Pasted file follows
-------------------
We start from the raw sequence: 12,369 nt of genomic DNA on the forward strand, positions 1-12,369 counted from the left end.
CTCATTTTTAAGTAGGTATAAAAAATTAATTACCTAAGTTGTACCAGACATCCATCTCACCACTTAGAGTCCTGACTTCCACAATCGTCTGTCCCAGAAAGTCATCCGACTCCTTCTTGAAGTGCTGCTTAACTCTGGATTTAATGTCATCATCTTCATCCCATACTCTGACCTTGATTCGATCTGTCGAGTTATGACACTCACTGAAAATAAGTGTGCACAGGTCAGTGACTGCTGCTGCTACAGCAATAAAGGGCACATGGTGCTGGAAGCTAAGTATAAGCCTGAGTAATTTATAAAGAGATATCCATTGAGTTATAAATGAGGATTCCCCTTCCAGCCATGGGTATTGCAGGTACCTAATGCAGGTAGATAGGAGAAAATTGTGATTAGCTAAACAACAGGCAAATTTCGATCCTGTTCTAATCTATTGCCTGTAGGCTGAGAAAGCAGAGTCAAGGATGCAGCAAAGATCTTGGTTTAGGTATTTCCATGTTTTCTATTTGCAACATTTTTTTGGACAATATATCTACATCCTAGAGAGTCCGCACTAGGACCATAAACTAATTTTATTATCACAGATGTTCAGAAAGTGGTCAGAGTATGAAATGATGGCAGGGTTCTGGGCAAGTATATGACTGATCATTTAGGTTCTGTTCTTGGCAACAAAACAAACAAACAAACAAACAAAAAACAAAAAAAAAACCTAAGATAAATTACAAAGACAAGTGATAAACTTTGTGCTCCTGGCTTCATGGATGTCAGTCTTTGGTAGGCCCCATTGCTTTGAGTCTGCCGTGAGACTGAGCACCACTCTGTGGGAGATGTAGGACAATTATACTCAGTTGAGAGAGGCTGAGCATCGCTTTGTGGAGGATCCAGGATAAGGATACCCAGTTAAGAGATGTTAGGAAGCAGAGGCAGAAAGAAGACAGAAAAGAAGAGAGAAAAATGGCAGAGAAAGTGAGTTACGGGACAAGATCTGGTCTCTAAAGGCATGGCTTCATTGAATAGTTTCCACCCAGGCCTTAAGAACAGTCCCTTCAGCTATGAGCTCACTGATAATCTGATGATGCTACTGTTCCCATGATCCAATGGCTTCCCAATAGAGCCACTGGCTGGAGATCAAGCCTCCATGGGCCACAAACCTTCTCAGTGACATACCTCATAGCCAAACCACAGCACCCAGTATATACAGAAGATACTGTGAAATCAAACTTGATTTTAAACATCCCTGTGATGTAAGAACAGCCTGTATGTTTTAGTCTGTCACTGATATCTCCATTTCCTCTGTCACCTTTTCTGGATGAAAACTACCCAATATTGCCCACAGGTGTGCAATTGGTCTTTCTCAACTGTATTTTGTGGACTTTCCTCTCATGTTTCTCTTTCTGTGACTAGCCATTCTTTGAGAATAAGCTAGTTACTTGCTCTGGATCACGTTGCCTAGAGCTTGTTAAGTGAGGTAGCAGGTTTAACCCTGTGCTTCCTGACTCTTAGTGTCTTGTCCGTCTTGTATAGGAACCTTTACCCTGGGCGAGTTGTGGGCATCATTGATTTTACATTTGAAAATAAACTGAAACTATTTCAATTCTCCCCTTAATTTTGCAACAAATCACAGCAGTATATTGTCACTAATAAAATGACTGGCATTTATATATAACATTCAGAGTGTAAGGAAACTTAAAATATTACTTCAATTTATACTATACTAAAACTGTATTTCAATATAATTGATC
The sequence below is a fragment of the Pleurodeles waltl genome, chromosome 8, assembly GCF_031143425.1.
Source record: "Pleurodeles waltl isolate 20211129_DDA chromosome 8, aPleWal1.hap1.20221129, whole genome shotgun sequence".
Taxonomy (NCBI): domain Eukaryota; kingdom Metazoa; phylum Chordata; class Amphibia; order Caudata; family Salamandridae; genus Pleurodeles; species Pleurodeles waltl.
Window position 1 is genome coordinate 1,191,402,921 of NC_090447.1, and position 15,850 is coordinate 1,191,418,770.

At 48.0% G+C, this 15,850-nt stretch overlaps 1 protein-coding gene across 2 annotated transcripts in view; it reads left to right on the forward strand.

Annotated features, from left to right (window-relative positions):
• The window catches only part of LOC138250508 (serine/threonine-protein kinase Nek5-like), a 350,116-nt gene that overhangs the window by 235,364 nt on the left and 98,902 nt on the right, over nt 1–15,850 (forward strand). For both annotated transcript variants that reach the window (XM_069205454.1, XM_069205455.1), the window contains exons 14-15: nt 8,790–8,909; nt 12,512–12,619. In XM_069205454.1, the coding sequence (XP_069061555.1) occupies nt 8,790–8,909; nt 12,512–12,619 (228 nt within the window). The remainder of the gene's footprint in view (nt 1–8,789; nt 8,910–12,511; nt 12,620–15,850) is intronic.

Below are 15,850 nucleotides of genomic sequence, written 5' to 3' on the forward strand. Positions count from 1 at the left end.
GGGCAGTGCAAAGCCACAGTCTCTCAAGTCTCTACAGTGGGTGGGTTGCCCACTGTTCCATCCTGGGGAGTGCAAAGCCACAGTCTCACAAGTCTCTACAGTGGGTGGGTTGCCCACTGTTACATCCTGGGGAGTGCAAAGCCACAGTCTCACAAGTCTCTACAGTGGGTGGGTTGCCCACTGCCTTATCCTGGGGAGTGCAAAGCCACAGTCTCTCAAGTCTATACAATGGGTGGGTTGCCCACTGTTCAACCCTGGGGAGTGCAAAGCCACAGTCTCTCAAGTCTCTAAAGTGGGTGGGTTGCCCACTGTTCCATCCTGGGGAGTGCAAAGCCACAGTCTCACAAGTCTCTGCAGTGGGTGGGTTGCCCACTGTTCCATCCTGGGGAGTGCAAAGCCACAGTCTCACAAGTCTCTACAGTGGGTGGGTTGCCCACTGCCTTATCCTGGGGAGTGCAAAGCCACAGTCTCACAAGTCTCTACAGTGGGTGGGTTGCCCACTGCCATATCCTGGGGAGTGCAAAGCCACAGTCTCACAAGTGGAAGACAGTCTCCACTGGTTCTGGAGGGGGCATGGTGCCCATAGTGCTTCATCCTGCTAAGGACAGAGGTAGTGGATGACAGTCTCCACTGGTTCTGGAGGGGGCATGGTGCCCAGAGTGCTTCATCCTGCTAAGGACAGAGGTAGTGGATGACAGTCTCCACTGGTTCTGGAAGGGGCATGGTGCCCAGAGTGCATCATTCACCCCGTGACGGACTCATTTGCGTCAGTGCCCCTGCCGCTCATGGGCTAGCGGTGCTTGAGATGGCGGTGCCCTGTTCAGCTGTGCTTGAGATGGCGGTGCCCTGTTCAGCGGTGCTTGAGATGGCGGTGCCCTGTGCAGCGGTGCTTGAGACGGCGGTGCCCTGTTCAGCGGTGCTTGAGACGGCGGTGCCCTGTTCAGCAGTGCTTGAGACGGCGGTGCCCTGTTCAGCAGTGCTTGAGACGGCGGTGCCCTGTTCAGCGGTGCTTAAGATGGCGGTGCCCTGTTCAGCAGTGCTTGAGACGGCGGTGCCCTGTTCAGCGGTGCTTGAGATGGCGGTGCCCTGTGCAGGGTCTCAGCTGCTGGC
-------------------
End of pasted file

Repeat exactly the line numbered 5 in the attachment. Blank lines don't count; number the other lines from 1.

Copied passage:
Taxonomy (NCBI): domain Eukaryota; kingdom Metazoa; phylum Chordata; class Amphibia; order Caudata; family Salamandridae; genus Pleurodeles; species Pleurodeles waltl.